Hamaker made an essential step in 1937 from the mutual attraction of two molecules. He deduced that assemblies of molecules as in a solid body must attract other assemblies. The interaction energy can be obtained by the summation of all the interaction energies of all molecules present as in fig.5.  Figure 5. Interaction of Two Semiinfinite Solid Bodies, 1 at a Separation, d in Vacuum [11] 
This results in a van der Waals pressure, P_{vdw}_{ }of attraction between two semi infinite (solid) bodies at a separation distance, d in vacuum;  (11) 
For a sphere of radius, R and a semiinfinite body at a minimum separation distance, d the van der Waals force, F_{vdw }of attraction is given by;  (12) 
Where A_{11} is the Hamaker Constant  (13) 
Where q_{1} is the number of atoms per cm^{3 }and β_{11 }is the London van der Waals constant. The corresponding van der Waals force between two dissimilar condensed bodies of given geometry with a separation distance, d can be determined. For the system under study, the interacting bodies are the macrophages, 1 and the bacteria, 2.  Figure 6. Interaction of Two Semiinfinite Solid Bodies, 1 at a Separation, d in Vacuum [11] 
The van der Waals force between the macrophage, 1 and the bacteria, 2 is given by the relations:  (14) 
Where; = Hamaker constant for macrophage. = Hamaker constant for the bacteria (MTB). = Hamaker constant for both materias (i.e. macrophage and bacteria) Where:  (15) 
Thus the Hamaker constant becomes;  (17) 
For a combination of two disimilar materials (i.e. macrophage, 1 and the bacteria, 2) with the gap between them filled with sputum as the medium 3, the combined Hamaker coefficient will be given by;  (18) 
Also;  (19) 
Rewriting these equations will give;  (20) 
And;  (21) 
= Hamaker constant for sputum, Hamaker constant between materials (i.e. macrophage and sputum) = Hamaker constant between material (i.e. the bacteria and sputum)The mean of all the values of the combined Hamaker coefficients, A_{132} gives an absolute value for the coefficient denoted by ;Thus the absolute Hamaker Coefficient becomes;  (22) 
Applying the limits of integration (for the minimum and maximum values of A_{132} respectively), the absolute value for the combined Hamaker coefficient could thus be derived from the Lifshitz derivation for van der Waals forces as in Eq.(22) [13];  (23)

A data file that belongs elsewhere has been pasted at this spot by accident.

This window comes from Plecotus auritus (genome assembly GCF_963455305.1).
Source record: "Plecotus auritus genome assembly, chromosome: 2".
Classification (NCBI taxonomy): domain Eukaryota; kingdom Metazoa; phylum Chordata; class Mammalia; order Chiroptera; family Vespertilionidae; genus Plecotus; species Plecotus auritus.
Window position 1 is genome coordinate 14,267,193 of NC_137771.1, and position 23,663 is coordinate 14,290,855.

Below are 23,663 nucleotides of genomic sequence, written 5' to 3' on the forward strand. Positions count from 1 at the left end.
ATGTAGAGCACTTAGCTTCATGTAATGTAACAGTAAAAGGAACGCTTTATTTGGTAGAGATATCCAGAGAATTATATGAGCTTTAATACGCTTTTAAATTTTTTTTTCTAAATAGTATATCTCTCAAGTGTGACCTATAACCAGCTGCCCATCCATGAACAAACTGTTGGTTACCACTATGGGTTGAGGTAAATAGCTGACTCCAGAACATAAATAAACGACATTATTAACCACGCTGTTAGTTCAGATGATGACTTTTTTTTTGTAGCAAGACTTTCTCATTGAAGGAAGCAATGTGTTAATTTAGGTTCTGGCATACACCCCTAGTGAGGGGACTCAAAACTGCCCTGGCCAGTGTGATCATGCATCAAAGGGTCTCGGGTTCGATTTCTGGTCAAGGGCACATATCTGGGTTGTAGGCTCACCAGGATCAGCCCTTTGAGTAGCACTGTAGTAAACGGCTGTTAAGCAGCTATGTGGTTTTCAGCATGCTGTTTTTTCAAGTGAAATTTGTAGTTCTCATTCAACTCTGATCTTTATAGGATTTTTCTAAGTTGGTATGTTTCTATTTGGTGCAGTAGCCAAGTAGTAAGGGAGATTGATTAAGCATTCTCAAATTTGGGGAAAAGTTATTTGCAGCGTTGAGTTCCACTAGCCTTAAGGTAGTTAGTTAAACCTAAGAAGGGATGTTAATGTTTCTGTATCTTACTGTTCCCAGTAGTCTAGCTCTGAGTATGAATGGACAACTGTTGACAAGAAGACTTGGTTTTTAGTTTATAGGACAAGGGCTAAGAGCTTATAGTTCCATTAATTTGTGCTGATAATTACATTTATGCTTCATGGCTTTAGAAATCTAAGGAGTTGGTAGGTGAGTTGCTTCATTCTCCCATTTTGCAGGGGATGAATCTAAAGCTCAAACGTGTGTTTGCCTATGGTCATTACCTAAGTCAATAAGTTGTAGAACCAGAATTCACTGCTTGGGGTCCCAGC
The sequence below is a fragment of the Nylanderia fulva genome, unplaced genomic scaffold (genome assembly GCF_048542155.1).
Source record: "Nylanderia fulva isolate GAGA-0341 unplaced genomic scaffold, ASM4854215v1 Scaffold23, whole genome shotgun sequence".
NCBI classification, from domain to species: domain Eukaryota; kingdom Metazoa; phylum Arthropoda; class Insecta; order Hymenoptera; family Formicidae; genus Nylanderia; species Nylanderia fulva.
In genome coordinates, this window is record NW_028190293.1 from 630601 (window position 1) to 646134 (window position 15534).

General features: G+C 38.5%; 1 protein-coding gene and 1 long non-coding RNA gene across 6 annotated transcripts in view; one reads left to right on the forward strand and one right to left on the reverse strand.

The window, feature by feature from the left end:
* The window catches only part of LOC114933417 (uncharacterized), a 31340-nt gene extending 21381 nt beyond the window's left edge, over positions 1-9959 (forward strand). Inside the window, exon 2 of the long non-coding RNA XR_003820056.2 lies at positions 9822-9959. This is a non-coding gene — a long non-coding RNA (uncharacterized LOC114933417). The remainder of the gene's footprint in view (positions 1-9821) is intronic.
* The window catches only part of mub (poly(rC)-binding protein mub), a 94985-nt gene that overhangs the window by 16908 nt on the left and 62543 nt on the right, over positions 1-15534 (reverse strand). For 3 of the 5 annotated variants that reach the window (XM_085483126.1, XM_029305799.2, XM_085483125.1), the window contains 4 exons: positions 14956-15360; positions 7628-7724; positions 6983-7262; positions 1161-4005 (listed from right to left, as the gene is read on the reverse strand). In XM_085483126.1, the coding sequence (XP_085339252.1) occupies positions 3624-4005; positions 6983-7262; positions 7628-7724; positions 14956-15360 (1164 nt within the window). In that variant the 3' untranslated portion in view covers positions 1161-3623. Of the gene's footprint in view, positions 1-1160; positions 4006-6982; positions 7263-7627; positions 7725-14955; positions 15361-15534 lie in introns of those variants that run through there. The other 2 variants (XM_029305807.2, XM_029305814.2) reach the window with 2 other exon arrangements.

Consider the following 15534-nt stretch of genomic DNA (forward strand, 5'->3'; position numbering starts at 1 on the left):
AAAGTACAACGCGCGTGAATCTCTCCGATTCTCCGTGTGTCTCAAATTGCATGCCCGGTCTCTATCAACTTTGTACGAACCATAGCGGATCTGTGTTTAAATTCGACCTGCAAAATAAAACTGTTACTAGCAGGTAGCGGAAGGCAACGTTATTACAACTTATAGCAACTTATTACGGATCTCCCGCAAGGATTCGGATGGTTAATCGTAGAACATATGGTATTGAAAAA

(24) 
 (25) 
3. Research Methodology
3.1. Sample Collection
This research work involved collection of Sputum samples from twenty TB infected, twenty uninfected and twenty HIV/TB coinfected persons. The collected sputum samples were screened to determine the infection status using GeneXpert thus giving a total of sixty sputum samples from different individuals. The sputum samples were collected from Anambra State University Teaching Hospital (ANSUTH) Awka (formerly General Hospital Awka). Spot Specimens were used to ensure the freshness of the collected Sputum samples and to avoid the samples becoming lysed (spoilt). Storage facilities like refrigerators were also used to ensure that the samples were healthy enough so as to obtain good results.
3.2. Sample Preparation
The collected samples were loaded into GeneXpert Cartridge to determine if the sample is mycobacterium TB positive or negative. This helped to obtain and separate the positive and negative MTB. The glass slides were prepared and smeared with the samples for absorbance measurements. The slide preparations and sample smearing were done at the same laboratory with proper safety measures to avoid being infected.The glass slide of 25.4mm x 76.2 x 1.2mm was used for the preparation of test surfaces. A dropper was used to draw each of the Sputum samples from the container and smeared carefully on a slide to ensure even distribution of the sputum samples on the slides. Three slides were prepared for each of the twenty sputum samples and smeared with the samples for absorbance measurements. The slide preparations and sample smearing were done at the same laboratory (Chest Clinic/Laboratory, Anambra State University Teaching Hospital, Awka). The samples were allowed to dry naturally at room temperature because exposing the prepared slides to the sun is likely to cause oxidation and the surface energy might be increased unconditionally. All the well prepared and dried surfaces were covered with microscopic cover slip, ready for the experiment.